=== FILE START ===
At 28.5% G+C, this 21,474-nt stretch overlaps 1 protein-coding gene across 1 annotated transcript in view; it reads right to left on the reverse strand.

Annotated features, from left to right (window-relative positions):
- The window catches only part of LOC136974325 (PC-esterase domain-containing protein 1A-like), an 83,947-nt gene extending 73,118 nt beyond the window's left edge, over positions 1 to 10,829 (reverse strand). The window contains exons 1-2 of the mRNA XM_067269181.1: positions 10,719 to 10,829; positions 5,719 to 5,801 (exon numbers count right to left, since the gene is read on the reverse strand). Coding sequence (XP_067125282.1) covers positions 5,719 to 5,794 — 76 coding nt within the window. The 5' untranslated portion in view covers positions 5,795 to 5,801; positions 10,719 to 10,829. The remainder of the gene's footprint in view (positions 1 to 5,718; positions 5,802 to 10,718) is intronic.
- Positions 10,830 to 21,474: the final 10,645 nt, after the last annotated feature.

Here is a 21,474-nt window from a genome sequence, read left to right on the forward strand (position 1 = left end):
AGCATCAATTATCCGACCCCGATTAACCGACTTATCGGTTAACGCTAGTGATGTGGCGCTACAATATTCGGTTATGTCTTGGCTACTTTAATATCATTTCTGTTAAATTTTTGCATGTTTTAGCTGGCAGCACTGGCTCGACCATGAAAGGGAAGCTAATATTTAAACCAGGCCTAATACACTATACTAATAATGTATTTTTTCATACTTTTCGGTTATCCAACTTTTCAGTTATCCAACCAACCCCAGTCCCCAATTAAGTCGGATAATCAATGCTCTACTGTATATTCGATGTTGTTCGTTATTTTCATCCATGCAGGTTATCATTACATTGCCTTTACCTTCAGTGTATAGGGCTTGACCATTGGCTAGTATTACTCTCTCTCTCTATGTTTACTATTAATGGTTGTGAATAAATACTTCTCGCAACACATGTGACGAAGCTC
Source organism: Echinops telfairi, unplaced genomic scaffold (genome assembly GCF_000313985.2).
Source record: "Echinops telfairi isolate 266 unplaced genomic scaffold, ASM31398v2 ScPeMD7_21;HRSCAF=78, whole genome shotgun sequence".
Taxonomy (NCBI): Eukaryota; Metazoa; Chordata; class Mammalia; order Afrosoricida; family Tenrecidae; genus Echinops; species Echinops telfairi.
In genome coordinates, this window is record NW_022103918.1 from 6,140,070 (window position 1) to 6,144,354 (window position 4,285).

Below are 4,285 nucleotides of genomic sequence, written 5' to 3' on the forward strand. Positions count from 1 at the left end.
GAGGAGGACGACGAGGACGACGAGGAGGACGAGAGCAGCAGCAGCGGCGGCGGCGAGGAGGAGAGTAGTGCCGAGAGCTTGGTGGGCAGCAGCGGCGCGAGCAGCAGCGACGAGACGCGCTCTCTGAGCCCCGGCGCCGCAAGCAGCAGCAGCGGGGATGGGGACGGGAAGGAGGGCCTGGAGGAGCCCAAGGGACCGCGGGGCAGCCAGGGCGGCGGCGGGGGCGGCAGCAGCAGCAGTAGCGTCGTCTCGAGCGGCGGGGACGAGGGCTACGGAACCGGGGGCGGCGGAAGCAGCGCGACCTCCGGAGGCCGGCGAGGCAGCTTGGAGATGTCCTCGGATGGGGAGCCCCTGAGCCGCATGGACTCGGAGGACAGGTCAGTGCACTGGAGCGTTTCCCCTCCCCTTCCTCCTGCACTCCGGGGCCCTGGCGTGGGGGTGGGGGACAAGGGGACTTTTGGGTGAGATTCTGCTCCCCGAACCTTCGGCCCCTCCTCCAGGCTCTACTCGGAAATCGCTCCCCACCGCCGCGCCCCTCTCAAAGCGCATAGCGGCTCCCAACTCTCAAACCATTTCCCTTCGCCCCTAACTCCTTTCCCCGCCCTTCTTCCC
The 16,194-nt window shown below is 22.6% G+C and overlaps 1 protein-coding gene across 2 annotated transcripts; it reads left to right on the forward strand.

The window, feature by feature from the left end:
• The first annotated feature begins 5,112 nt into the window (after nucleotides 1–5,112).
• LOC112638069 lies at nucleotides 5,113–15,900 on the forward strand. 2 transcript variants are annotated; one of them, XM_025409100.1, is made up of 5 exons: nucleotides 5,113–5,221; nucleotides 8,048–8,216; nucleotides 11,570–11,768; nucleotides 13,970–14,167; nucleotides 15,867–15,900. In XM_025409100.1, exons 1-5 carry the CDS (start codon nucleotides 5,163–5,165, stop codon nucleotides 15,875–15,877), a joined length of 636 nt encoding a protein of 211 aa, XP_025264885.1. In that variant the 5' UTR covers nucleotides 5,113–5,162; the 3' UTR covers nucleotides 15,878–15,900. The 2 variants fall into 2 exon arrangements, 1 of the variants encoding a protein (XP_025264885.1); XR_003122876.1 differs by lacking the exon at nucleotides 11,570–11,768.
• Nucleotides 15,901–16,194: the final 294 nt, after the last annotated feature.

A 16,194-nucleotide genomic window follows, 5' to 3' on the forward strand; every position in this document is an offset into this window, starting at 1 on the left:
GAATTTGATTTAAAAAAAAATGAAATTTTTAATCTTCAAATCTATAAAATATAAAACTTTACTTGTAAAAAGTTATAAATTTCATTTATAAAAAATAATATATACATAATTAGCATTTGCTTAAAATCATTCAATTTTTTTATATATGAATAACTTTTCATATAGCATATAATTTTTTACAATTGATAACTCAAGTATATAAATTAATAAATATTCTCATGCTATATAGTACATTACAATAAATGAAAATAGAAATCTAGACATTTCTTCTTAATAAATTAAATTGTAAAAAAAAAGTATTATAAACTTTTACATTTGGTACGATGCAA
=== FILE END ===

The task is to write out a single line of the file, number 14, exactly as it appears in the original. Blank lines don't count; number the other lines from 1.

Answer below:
The window, feature by feature from the left end: